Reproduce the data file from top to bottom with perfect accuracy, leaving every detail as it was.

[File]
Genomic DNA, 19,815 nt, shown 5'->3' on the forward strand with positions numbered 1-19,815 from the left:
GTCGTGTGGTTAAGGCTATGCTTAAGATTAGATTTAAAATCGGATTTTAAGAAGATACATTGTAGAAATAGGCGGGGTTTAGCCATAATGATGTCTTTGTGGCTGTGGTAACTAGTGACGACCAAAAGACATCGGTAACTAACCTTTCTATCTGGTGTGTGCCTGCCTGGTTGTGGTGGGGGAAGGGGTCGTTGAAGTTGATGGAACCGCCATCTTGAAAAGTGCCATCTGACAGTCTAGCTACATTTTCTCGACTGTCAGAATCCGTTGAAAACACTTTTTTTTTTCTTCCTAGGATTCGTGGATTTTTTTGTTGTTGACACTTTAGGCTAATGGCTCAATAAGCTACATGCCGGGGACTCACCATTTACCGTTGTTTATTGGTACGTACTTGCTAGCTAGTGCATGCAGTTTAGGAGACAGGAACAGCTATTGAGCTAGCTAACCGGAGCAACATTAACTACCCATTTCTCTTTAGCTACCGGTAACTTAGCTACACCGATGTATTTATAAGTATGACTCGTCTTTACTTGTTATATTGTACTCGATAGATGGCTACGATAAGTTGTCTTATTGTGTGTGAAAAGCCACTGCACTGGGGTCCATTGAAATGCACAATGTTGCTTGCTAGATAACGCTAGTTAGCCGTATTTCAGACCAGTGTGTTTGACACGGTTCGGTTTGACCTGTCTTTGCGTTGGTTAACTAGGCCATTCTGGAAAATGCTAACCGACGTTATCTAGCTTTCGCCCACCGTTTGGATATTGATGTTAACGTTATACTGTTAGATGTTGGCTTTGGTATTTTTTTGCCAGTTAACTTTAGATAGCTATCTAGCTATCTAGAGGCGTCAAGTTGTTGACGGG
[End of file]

Genomic DNA, 19,815 nt, shown 5'->3' on the forward strand with positions numbered 1-19,815 from the left:
GTCGTGTGGTTAAGGCTATGCTTAAGATTAGATTTAAAATCGGATTTTAAGAAGATACATTGTAGAAATAGGCGGGGTTTAGCCATAATGATGTCTTTGTGGCTGTGGTAACTAGTGACGACCAAAAGACATCGGTAACTAACCTTTCTATCTGGTGTGTGCCTGCCTGGTTGTGGTGGGGGAAGGGGTCGTTGAAGTTGATGGAACCGCCATCTTGAAAAGTGCCATCTGACAGTCTAGCTACATTTTCTCGACTGTCAGAATCCGTTGAAAACACTTTTTTTTTTCTTCCTAGGATTCGTGGATTTTTTTGTTGTTGACACTTTAGGCTAATGGCTCAATAAGCTACATGCCGGGGACTCACCATTTACCGTTGTTTATTGGTACGTACTTGCTAGCTAGTGCATGCAGTTTAGGAGACAGGAACAGCTATTGAGCTAGCTAACCGGAGCAACATTAACTACCCATTTCTCTTTAGCTACCGGTAACTTAGCTACACCGATGTATTTATAAGTATGACTCGTCTTTACTTGTTATATTGTACTCGATAGATGGCTACGATAAGTTGTCTTATTGTGTGTGAAAAGCCACTGCACTGGGGTCCATTGAAATGCACAATGTTGCTTGCTAGATAACGCTAGTTAGCCGTATTTCAGACCAGTGTGTTTGACACGGTTCGGTTTGACCTGTCTTTGCGTTGGTTAACTAGGCCATTCTGGAAAATGCTAACCGACGTTATCTAGCTTTCGCCCACCGTTTGGATATTGATGTTAACGTTATACTGTTAGATGTTGGCTTTGGTATTTTTTTGCCAGTTAACTTTAGATAGCTATCTAGCTATCTAGAGGCGTCAAGTTGTTGACGGG